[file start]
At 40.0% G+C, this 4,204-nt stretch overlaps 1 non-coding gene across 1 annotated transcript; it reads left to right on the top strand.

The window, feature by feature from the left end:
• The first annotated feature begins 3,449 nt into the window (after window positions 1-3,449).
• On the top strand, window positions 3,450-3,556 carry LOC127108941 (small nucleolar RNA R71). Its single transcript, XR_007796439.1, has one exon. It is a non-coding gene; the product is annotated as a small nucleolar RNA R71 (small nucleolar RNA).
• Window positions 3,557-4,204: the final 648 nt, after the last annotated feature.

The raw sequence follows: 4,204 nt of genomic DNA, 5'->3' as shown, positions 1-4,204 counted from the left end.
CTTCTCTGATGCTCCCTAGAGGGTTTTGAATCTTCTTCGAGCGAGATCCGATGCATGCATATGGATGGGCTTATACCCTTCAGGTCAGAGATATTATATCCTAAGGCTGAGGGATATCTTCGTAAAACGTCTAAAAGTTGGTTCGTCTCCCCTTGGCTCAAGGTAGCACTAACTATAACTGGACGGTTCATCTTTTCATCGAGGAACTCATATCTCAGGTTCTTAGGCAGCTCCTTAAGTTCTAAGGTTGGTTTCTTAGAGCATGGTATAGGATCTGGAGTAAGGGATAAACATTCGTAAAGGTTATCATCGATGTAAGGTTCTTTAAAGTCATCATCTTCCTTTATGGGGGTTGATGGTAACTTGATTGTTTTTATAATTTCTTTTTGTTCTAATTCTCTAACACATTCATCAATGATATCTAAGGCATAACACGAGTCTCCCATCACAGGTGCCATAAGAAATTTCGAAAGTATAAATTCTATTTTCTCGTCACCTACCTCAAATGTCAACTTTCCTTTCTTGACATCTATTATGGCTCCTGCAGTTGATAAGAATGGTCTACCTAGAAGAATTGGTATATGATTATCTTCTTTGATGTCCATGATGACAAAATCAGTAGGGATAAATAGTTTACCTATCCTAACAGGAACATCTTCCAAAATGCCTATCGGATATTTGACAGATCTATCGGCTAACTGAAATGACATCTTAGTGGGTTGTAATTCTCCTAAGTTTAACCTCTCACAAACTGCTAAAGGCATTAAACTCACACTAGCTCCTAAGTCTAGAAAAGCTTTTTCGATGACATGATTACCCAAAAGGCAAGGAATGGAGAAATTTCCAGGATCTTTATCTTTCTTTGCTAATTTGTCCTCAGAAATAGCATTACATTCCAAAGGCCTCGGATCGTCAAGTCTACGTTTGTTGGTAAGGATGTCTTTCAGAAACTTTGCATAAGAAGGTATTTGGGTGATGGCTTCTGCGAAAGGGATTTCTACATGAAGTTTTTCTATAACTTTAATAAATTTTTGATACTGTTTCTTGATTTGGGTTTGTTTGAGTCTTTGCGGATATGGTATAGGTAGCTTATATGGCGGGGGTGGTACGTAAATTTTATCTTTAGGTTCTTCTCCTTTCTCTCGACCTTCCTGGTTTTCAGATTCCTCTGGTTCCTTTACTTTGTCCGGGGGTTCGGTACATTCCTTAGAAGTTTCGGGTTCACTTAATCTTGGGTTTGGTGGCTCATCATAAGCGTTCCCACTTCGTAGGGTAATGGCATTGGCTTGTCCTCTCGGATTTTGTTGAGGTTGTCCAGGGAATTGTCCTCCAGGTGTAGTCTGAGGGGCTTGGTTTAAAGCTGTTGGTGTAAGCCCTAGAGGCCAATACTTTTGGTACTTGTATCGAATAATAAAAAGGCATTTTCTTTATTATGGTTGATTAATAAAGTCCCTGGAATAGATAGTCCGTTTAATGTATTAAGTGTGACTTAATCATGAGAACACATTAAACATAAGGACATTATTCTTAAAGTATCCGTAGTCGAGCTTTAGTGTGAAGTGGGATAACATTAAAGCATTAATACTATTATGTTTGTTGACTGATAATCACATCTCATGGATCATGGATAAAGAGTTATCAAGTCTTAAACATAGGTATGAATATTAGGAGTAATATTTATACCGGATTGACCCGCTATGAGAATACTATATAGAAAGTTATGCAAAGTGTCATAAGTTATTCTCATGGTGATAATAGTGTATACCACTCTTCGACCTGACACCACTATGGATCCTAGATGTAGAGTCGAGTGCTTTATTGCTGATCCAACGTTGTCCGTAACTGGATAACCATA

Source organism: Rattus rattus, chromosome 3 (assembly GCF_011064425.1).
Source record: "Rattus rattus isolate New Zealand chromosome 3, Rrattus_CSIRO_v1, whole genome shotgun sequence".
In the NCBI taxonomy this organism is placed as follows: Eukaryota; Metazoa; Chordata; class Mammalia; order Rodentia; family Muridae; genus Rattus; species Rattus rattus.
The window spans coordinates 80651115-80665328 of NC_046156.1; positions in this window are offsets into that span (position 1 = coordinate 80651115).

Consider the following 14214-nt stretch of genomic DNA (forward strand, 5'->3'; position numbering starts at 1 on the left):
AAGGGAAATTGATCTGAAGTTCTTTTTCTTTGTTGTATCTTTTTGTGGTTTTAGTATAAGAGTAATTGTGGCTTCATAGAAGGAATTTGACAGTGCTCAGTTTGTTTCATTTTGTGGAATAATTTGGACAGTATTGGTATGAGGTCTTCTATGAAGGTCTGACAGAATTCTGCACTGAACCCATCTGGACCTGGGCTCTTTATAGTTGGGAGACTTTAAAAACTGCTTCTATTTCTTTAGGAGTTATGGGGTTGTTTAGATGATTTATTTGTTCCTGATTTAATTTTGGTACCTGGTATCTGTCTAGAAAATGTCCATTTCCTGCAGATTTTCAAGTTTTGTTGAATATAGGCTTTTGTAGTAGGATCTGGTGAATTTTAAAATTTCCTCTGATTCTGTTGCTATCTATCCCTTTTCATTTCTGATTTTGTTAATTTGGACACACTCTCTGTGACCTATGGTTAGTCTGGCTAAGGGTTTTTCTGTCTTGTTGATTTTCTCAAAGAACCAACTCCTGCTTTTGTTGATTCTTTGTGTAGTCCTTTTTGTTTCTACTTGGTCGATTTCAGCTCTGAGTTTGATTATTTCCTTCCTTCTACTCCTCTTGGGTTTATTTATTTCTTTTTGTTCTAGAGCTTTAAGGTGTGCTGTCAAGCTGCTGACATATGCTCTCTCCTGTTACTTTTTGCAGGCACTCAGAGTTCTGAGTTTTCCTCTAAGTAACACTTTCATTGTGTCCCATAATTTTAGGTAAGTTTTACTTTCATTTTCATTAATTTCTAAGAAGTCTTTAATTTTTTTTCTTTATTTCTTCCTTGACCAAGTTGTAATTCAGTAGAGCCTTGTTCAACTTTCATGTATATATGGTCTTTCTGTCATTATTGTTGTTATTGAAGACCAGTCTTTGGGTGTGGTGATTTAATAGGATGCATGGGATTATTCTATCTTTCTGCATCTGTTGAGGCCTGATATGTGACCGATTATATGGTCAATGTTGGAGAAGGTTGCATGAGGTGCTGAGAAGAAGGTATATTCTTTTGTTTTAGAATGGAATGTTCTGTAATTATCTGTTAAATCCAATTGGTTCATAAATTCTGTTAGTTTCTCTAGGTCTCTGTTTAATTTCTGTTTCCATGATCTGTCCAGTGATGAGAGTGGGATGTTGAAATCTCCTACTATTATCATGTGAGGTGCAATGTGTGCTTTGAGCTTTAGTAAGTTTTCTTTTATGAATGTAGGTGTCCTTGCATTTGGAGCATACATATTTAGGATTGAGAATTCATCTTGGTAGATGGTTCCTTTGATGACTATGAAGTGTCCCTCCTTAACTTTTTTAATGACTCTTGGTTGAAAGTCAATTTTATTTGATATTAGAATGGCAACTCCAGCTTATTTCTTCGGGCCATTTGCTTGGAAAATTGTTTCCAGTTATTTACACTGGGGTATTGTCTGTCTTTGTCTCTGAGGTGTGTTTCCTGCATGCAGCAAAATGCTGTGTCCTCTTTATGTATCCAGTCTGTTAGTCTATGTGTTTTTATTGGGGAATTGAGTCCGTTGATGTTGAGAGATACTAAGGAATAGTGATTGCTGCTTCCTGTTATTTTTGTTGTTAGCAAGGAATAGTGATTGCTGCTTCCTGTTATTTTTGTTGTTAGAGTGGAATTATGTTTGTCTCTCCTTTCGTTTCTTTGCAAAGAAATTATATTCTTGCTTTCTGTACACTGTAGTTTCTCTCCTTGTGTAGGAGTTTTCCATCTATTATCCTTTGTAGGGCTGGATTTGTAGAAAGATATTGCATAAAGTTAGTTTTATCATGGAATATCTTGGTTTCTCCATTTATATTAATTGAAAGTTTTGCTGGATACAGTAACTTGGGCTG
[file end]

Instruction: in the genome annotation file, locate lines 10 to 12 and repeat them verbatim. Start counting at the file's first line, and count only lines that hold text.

In the NCBI taxonomy this organism is placed as follows: Eukaryota; Metazoa; Chordata; class Mammalia; order Rodentia; family Muridae; genus Rattus; species Rattus rattus.
The window spans coordinates 80651115-80665328 of NC_046156.1; positions in this window are offsets into that span (position 1 = coordinate 80651115).

Consider the following 14214-nt stretch of genomic DNA (forward strand, 5'->3'; position numbering starts at 1 on the left):